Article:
CCO Gems: Cisco Aironet Antennas and Accessories Reference Guide

In an attempt to wrap my head around a lot of the Layer 1 details in the Wireless LAN world, I came across the following doc on Cisco’s website under their wireless antennas product info:

Cisco Aironet Antennas and Accessories Reference Guide

One of the most important units of measure to understand when working with RF is the decibel (dB). While this unit is used in many other fields such as sound and audio, this doc presents it in a clear and concise manner as it relates to WLAN’s:

Decibels
The decibel (dB) scale is a logarithmic scale used to denote the ratio of one power value to another.
For example:
X1`dB = 10 log10 (Power A/Power B)
An increase of 3 dB indicates a doubling (2x) of power. An increase of 6 dB indicates a quadrupling (4x) of power. Conversely, a decrease of 3 dB reduces power by one half, and a decrease of 6 dB results in a one fourth of the power.

Increase

Factor

Decrease

Factor

0 dB

1 x (same)

0 dB

1 x (same)

1 dB

1.25 x

-1 dB

0.8 x

3 dB

2 x

-3 dB

0.5 x

6 dB

4 x

-6 dB

0.25 x

10 dB

10 x

-10 dB

0.10 x

12 dB

16 x

-12 dB

0.06 x

20 dB

100 x

-20 dB

0.01 x

30 dB

1000 x

-30 dB

0.001 x

40 dB

10,000 x

-40 dB

0.0001 x

If you’re a newbie like me, this makes a lot more sense than some of the other documentation I’ve read on the subject, especially with the table above that clearly shows how dB increases logarithmically.

Now that we know a decibel is a relative value, we need to know what values are being measured and referenced. In the wireless world, those two values are Received Signal Strength Indicator or RSSI, and Signal-To-Noise ratio (SNR).

RSSI is a vendor-specific grading of received signal strength. Because it is vendor-specific and not a standard measure, these values cannot be used to compare between vendors. It is usually measured in decibel milliwatt (dBm), which is basically the ratio of power referenced to 1 milliwatt. For example, 3 dBm is 2mW of power. Again, the Cisco Aironet Antenna reference guide provides a good chart for common dBm values to give you an idea of how dBm scales in reference to wattage.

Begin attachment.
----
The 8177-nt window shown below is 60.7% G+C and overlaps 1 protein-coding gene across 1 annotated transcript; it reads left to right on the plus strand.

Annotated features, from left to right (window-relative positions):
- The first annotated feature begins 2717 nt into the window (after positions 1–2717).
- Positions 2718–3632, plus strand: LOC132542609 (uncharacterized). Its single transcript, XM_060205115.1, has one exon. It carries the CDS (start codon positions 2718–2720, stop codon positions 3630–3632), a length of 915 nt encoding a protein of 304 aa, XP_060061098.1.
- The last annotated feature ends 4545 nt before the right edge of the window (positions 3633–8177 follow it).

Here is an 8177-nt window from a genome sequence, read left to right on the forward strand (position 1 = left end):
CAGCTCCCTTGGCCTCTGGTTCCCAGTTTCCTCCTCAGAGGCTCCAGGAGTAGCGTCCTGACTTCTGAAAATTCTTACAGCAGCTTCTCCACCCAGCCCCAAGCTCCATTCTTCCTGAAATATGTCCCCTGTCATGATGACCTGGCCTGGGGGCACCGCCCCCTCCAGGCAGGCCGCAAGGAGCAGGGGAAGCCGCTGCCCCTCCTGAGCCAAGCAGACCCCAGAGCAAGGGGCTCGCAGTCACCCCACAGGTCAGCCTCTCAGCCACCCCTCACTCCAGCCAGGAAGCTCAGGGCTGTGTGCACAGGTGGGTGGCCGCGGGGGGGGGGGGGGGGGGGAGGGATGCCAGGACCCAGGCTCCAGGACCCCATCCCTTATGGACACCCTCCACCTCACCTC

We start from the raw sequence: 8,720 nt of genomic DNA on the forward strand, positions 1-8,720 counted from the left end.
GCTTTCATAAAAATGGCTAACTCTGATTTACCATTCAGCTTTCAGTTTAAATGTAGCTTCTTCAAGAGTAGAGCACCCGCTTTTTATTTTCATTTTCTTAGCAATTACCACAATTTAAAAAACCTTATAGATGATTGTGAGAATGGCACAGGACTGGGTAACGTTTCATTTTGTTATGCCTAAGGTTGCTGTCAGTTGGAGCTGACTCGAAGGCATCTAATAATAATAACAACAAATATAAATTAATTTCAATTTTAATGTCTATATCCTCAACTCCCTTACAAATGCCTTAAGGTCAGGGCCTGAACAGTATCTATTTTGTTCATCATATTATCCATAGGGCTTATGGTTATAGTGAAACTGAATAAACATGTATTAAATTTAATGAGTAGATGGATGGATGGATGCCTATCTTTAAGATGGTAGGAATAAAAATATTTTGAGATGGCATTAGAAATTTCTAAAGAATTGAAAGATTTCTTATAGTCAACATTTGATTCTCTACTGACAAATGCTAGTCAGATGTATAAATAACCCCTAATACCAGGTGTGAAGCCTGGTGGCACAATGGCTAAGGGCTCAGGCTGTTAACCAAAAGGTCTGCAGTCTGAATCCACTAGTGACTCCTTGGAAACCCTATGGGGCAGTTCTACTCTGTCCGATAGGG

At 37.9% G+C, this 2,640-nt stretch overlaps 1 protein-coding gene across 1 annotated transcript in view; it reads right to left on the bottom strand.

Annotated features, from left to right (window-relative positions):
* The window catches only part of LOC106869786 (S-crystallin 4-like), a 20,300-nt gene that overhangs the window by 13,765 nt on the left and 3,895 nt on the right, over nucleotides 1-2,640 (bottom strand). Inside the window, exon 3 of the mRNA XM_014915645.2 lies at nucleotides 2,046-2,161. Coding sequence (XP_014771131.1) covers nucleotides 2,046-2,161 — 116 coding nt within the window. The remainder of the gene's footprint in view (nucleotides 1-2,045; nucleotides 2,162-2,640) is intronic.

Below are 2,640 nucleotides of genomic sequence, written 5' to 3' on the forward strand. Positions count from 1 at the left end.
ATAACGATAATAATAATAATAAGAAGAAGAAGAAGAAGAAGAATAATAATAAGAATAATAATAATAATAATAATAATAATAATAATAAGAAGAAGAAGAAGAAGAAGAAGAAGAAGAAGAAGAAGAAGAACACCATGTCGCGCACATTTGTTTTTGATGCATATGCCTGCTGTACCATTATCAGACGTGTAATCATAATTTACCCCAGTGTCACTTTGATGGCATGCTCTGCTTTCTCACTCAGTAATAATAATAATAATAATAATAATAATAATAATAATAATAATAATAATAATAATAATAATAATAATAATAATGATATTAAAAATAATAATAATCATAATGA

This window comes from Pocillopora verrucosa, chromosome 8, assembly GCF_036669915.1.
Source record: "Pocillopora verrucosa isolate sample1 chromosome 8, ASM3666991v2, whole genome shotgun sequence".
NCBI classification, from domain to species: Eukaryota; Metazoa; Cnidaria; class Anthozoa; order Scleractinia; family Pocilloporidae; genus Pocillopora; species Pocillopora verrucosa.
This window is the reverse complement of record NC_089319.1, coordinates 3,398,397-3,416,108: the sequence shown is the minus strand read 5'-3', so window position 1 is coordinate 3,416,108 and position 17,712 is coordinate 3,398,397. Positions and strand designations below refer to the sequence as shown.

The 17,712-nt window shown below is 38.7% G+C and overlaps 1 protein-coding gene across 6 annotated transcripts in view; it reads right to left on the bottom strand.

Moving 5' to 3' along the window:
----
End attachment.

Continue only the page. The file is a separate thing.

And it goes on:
Table 2. Common mW Values to dBm Values

dBm

mW

dBm

mW

0 dBm

1 mW

0 dBm

1 mW

1 dBm

1.25 mW

-1 dBm

0.8 mW

3 dBm

2 mW

-3 dBm

0.5 mW

6 dBm

4 mW

-6 dBm

0.25 mW

7 dBm

5 mW

-7 dBm

0.20 mW

10 dBm

10 mW

-10 dBm

0.10 mW

12 dBm

16 mW

-12 dBm

0.06 mW

13 dBm

20 mW

-13 dBm

0.05 mW

15 dBm

32 mW

-15 dBm

0.03 mW

17 dBm

50 mW

-17 dBm

0.02 mw

20 dBm

100 mW

-20 dBm

0.01 mW

30 dBm

1000 mW (1 W)

-30 dBm

0.001 mW

40 dBm

10,000 mW (10 W)

-40 dBm

0.0001 mW

Signal-To-Noise ratio is defined as the power ratio between a signal, such as a WLAN waveform, and the background noise. Again, we’re measuring in decibels since it is the ratio of the RSSI and the surrounding garbage RF noise.

Since I’m coming from a wired world where everything is essentially plug-and-play, I’m working from the ground up at Layer 1 to hone my WLAN skills.
Anyways, the Cisco Aironet document here gives a very succinct overview of various L1 WLAN concepts such as 802.11 modulation techniques, antennas ratings and specs, understanding RF power levels, as well as a slew of other little details. The first 1/3 of the document gives a nice overview of these concepts, while the other 2/3’s list all of Cisco’s Aironet antenna products.

This is one of those gems on Cisco’s site that I’m surely packing the PDF away for future reference (especially for my Cisco wireless studies).